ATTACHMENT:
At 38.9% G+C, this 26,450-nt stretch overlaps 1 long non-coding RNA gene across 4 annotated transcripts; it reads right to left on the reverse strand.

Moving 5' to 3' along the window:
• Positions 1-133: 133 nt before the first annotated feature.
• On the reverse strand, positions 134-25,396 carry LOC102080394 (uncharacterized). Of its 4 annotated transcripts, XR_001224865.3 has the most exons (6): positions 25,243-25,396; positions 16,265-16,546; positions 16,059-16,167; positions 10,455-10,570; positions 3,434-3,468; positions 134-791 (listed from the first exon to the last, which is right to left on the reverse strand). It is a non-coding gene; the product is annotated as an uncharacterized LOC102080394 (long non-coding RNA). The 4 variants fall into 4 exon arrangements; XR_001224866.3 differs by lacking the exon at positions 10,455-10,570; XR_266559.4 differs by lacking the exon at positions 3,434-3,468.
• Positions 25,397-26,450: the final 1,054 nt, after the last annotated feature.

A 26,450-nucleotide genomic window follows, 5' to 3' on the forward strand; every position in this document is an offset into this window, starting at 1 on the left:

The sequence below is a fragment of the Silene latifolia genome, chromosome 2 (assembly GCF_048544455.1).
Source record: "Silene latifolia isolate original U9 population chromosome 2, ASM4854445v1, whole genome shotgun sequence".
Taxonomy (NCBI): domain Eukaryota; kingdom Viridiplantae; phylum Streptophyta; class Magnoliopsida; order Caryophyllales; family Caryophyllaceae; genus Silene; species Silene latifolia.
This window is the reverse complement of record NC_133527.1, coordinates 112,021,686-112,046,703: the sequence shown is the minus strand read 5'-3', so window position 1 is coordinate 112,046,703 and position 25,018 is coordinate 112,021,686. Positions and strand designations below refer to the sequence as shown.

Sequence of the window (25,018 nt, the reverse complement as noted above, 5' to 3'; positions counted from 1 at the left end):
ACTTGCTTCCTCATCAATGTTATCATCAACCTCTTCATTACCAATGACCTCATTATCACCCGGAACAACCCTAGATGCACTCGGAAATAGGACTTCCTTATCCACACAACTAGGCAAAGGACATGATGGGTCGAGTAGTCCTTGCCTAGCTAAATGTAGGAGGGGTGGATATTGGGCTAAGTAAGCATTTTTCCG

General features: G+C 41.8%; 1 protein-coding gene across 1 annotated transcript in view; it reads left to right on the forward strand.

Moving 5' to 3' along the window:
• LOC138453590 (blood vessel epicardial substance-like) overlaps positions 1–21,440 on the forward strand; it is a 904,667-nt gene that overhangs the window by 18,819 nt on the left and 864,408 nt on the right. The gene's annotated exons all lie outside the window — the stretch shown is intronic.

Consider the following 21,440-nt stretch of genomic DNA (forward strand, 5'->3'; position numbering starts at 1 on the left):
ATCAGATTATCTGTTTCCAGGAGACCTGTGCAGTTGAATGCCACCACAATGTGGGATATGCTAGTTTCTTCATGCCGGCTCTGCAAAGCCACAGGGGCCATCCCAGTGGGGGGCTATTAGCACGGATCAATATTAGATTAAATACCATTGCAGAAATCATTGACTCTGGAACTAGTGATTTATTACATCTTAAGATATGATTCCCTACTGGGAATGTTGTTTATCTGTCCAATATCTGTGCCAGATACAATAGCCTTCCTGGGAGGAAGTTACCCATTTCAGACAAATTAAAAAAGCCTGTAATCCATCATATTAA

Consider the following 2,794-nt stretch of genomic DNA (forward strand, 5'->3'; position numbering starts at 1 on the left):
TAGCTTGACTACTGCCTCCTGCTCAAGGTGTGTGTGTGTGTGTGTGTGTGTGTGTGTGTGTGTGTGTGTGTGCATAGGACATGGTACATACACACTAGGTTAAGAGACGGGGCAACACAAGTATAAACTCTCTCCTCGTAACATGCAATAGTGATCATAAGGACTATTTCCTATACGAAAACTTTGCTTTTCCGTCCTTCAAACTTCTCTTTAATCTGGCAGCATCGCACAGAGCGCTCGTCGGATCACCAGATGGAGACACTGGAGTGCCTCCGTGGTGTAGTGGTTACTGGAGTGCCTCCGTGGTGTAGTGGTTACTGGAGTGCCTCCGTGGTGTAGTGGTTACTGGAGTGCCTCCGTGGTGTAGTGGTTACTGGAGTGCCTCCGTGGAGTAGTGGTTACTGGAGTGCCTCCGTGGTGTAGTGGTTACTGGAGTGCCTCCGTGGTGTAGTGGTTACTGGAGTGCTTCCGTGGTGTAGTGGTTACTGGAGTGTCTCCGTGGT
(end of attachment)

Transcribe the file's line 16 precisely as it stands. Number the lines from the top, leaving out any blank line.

Consider the following 21,440-nt stretch of genomic DNA (forward strand, 5'->3'; position numbering starts at 1 on the left):